American University of Beirut – Mediterraneo: BS in Computer Science

​​Qualified computer science professionals are in high demand. In fact, says Professor Haidar Safa, there are more computer science-related jobs than there are qualified people to fill them. Most of these opportunities require competencies and knowledge gained through a university degree in computer science. 

The bachelor of science (BS) program that the Americ​an University of Beirut – Mediterraneo will be offering at its new campus in Pafos, Cyprus, is based on the very successful BS program that the university has offered in Beirut for many years. The program equips graduates with a solid foundation in computing at both the theoretical and practical levels and provides them with the ability to design, build, and deploy sophisticated systems using state-of-the-art technologies in a broad array of areas. Students are trained in quantitative reasoning, the use of fundamental principles and ideas (abstraction, modularity, data structures, algorithmic, computability, calculus, and logic) for analysis and problem solving, and disciplined development of modern software systems. The program adheres to ACM’s (Association of Computing Machinery) standards for knowledge areas learning outcomes. 

“Students graduate with all the skills they need to work in many related domains such as machine learning and data science, game development, mobile applications and web development, software architecture and design, software engineering, database, network, and system administrators,” says Safa, who has been teaching at the American University of Beirut (AUB) in Beirut, Lebanon since 2003. Some computer science graduates open their own startups. Others go on to do graduate studies. 

Students enrolled in the BS program in computer science will also take general education courses outside their major – a key feature of the “AUB experience” that generations of AUB students have enjoyed. “We will be offering students at AUB Mediterraneo a fuller educational experience that better prepares them for today’s challenging and uncertain world and the rapid transformation of professional roles and opportunities,” explains Bana Bashour, director of the General Education Program. This means that BS computer science students will take courses focused on “understanding our cultures and histories, the scientific investigation of the world around us, and analyzing our changing societies in addition to courses focused on ethics and civic engagement, which supports our goal to develop responsible citizens, committed to serving their communities and the world,” explains David Currell, chair of the Department of English.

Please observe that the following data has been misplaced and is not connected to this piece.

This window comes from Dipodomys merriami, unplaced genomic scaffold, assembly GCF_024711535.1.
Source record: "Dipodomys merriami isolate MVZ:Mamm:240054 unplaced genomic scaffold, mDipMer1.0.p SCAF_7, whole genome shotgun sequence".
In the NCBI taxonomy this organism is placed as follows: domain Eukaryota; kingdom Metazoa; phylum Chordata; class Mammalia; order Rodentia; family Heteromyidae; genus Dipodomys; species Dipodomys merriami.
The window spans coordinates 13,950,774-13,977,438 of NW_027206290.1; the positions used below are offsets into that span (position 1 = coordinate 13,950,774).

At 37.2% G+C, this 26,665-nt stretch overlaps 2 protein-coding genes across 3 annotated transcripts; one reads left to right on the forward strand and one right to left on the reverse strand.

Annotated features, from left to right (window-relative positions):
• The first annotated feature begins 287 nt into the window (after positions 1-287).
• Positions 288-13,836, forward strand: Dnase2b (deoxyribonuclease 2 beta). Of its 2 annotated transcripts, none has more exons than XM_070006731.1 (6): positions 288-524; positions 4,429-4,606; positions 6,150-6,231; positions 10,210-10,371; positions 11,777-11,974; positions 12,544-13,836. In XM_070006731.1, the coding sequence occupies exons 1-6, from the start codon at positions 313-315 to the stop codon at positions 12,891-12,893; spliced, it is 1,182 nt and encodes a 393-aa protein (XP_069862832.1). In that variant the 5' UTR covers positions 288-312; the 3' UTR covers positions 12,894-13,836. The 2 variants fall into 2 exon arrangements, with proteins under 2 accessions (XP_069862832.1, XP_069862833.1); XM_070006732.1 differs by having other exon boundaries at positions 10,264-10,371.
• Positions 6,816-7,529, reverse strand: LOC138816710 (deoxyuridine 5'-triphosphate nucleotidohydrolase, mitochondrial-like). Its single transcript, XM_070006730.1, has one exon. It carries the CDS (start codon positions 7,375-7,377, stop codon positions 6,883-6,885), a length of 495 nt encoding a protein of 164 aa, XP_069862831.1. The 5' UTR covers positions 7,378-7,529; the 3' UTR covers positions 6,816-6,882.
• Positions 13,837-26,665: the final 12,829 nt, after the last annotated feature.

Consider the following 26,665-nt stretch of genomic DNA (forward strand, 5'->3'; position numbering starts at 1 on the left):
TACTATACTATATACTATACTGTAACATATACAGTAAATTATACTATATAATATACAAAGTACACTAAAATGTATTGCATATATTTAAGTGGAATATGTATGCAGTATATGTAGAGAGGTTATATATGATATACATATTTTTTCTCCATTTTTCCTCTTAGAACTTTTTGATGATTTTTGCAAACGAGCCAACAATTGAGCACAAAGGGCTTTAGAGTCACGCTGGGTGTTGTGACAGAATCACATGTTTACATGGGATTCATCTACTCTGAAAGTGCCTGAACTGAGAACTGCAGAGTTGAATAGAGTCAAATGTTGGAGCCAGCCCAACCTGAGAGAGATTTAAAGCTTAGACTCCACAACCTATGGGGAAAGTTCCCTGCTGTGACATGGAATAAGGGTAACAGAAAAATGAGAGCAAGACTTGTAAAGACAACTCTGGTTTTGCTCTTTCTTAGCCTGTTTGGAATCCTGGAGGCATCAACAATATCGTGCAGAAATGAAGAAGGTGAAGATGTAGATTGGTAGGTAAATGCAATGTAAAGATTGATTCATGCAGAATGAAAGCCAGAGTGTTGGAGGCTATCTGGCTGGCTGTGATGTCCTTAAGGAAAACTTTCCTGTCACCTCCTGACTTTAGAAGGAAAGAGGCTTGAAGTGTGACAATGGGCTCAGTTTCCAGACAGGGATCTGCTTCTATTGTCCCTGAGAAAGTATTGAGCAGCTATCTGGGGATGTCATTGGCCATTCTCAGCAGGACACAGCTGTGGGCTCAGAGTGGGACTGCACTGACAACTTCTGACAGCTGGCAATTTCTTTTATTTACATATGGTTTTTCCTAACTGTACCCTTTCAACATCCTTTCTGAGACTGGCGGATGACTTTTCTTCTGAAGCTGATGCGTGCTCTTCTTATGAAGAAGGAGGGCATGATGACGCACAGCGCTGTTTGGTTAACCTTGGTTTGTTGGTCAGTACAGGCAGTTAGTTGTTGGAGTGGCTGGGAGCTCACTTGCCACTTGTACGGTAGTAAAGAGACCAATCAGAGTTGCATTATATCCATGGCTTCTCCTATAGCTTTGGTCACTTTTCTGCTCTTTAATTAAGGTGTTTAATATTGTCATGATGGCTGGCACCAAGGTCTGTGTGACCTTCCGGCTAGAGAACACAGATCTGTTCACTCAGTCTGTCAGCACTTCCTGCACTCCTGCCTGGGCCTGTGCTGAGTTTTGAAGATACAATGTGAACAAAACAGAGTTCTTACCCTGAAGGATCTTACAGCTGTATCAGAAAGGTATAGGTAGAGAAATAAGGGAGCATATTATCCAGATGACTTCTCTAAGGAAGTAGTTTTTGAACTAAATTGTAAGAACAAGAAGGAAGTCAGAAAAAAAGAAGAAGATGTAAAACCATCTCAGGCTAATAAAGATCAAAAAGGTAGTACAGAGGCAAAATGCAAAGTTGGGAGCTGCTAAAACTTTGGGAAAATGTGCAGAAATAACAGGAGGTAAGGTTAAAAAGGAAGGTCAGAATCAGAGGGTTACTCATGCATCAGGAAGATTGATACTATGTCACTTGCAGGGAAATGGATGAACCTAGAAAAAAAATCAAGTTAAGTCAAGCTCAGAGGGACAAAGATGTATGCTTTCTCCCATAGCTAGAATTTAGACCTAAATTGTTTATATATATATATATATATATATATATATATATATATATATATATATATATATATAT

Students relish this opportunity – and find it especially invaluable after they graduate. Tala Jaafari, who is a third-year student at AUB majoring in computer science, says that the political philosophy course that she took was “enlightening, to say the least. Learning how to think critically about concepts like authority, liberty, nationalism, and social justice is invaluable and very relevant in a world where politics permeates all aspects of life.”

Another attraction of all undergraduate degree programs at AUB Mediterraneo is the chance to participate in a three-week orientation and induction program at the start of the first year, which will provide students with “the tools they need so they can take full advantage of all the opportunities that they will enjoy.” Dr. Wassim El-Hajj, the executive director of the American University of Beirut – Mediterraneo project, goes on to note that the three-week program will introduce students to the goals and approaches of a liberal arts education and also serve as a practical orientation to AUB Mediterraneo.